Training on Baxter, one of SCC's state-of-the-art robot training systems, helps students learn about new automation systems, testing and manufacturing maintenance procedures.
Southwestern Community College's manufacturing training programs and new industry network helped save 300 jobs and create 90 more at Swain County's largest employer Consolidated Metco (ConMet). ConMet creates engineered components for the commercial vehicle industry. The company was considering closing its Swain County plant because of workforce challenges encountered when it installed automated production equipment.
"Due to Golden LEAF support, ConMet has a resource center now for current employees and a developmental center for people at our plant and in the community who want to learn about robotics and advance their careers," said Lina Krisciokaityte, human resources manager at ConMet. "This means a lot to our business."
Baxter the robot cuts the ribbon at the November 2014 ribbon cutting ceremony for officials from Golden LEAF and Southwestern Community College.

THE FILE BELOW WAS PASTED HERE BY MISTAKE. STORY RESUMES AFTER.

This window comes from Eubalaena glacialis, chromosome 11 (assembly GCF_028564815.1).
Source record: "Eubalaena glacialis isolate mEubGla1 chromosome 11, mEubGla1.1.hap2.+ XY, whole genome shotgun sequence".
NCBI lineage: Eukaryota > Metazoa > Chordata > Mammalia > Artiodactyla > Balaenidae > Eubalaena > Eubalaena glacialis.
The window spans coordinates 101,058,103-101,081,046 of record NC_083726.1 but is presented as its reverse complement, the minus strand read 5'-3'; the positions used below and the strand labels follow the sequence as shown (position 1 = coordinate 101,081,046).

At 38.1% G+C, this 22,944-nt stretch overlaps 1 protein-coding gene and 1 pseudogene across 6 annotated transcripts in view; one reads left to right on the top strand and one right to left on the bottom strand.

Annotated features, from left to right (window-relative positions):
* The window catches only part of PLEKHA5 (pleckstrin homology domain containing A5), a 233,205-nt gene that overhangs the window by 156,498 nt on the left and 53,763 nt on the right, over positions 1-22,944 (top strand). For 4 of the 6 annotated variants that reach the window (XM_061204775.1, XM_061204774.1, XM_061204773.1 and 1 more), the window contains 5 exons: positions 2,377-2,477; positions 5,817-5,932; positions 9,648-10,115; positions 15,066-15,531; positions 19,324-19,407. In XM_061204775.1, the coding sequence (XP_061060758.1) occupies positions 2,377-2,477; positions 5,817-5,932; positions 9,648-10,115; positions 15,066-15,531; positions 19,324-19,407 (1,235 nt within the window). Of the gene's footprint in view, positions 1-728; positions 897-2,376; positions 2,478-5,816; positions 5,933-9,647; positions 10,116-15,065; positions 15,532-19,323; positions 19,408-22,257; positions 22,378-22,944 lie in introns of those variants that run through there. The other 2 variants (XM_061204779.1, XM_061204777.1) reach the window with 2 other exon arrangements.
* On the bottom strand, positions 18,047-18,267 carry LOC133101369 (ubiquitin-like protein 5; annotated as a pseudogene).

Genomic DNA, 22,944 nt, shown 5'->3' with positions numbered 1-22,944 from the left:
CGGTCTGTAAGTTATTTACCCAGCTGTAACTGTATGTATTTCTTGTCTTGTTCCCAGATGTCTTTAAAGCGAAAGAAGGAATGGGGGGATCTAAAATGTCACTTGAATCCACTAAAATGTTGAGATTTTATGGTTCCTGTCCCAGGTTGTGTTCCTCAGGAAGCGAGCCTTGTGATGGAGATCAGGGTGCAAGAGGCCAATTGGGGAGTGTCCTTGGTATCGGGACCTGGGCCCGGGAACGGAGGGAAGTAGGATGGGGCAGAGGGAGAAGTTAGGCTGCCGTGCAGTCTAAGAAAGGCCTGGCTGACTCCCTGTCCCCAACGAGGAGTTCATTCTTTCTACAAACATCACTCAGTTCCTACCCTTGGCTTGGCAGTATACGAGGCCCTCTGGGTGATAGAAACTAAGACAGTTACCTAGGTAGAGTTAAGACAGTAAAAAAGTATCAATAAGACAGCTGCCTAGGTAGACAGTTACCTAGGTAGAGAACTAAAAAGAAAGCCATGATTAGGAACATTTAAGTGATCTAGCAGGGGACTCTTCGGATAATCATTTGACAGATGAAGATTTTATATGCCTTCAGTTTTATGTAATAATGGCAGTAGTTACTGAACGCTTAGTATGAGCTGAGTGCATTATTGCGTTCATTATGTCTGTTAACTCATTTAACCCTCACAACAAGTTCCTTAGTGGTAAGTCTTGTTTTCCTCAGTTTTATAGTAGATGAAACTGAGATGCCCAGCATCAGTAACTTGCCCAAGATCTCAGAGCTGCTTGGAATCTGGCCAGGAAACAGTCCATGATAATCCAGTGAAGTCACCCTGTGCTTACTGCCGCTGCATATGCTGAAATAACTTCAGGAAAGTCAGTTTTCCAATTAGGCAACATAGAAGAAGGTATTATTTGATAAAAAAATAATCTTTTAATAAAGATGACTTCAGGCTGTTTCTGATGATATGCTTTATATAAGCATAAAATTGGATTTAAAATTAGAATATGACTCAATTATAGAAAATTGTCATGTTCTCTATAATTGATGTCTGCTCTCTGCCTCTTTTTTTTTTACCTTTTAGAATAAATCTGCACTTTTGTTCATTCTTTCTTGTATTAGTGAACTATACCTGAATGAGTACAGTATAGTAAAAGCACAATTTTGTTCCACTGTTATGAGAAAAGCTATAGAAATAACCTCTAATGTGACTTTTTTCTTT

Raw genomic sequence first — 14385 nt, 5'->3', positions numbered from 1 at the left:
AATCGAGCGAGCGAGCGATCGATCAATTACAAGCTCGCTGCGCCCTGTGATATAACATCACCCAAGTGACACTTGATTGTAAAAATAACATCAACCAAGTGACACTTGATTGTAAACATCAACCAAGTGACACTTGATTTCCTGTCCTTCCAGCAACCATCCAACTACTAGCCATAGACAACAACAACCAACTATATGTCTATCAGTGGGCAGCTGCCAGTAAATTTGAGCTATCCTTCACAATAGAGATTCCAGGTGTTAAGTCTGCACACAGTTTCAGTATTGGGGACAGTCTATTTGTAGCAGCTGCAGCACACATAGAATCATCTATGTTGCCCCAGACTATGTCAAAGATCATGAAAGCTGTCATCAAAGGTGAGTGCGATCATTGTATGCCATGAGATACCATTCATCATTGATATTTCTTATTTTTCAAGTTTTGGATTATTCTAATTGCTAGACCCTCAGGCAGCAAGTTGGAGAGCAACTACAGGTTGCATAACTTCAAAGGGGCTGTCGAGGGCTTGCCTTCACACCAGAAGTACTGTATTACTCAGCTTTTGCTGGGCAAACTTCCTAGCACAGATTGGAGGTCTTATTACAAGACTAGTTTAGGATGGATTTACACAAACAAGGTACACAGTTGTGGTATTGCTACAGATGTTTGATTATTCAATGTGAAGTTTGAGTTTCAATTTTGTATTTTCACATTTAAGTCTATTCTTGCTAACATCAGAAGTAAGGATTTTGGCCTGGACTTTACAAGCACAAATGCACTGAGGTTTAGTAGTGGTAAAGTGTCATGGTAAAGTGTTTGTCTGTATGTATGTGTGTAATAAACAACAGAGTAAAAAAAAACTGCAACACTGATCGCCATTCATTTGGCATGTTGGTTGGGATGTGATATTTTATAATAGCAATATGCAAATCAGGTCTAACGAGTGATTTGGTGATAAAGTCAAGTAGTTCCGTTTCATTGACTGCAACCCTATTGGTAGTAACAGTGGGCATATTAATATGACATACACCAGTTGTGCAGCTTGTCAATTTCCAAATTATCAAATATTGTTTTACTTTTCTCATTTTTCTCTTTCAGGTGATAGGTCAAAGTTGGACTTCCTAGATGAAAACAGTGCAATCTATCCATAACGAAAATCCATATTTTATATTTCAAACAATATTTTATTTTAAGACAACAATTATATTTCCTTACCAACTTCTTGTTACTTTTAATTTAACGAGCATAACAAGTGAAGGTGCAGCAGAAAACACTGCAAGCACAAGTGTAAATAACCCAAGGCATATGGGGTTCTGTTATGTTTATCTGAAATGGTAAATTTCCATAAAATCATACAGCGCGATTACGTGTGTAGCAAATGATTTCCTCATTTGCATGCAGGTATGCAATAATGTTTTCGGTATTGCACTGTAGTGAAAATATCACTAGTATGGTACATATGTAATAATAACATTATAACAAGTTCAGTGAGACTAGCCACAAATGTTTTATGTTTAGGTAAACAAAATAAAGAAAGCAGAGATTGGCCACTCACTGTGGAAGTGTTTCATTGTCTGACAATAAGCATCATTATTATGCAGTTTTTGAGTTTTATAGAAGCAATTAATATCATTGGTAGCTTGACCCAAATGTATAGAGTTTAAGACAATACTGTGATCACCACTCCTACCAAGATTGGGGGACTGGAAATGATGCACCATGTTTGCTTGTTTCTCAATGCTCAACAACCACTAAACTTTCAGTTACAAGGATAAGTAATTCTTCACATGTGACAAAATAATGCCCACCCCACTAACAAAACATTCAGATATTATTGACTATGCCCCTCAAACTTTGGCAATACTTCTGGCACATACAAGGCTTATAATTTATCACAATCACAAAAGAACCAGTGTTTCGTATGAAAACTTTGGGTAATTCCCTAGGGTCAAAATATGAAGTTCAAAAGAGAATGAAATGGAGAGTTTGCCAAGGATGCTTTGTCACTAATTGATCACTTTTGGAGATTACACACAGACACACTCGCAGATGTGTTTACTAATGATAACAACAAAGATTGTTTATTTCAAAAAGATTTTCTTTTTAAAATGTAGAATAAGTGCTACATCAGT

Two Golden LEAF grants totaling $1,329,780 helped Southwestern Community College (SCC) equip the newly constructed Swain County center with automated training equipment, form the Balsam Advanced Manufacturing Network, and forge partnerships with Tri-County Community College (TCCC) and Western Carolina University to help provide the right skills for the manufacturing needs of the region.
"Golden LEAF is the partner out there connecting people together," said Janet Weigel, director of Industry Training at SCC. "The Foundation helps facilitate the change."
SCC is offering mechatronics, a course of study that prepares students to use mechanical and electrical skills to develop, test and maintain robotic equipment and other automated systems. Graduates are qualified for employment as industrial maintenance and production technicians in the areas of assembly, testing, startup, troubleshooting, repair, process improvement, and control systems. Graduates qualify to sit for credentials offered through the Packaging Machinery Manufacturers Institute (PMMI) or similar industry certifications.
SCC students use different types of automated equipment like the machine pictured to learn advanced manufacturing processes.
TCCC is currently working on an articulation agreement with the North Carolina Community College System on creating a new Associate in Engineering program. Students graduating from the program can enter WCU with credits earned toward a four-year engineering degree.
Hoke County celebrates advanced manufacturing skills graduates
Golden LEAF provides $442,242 in equipment, lease for program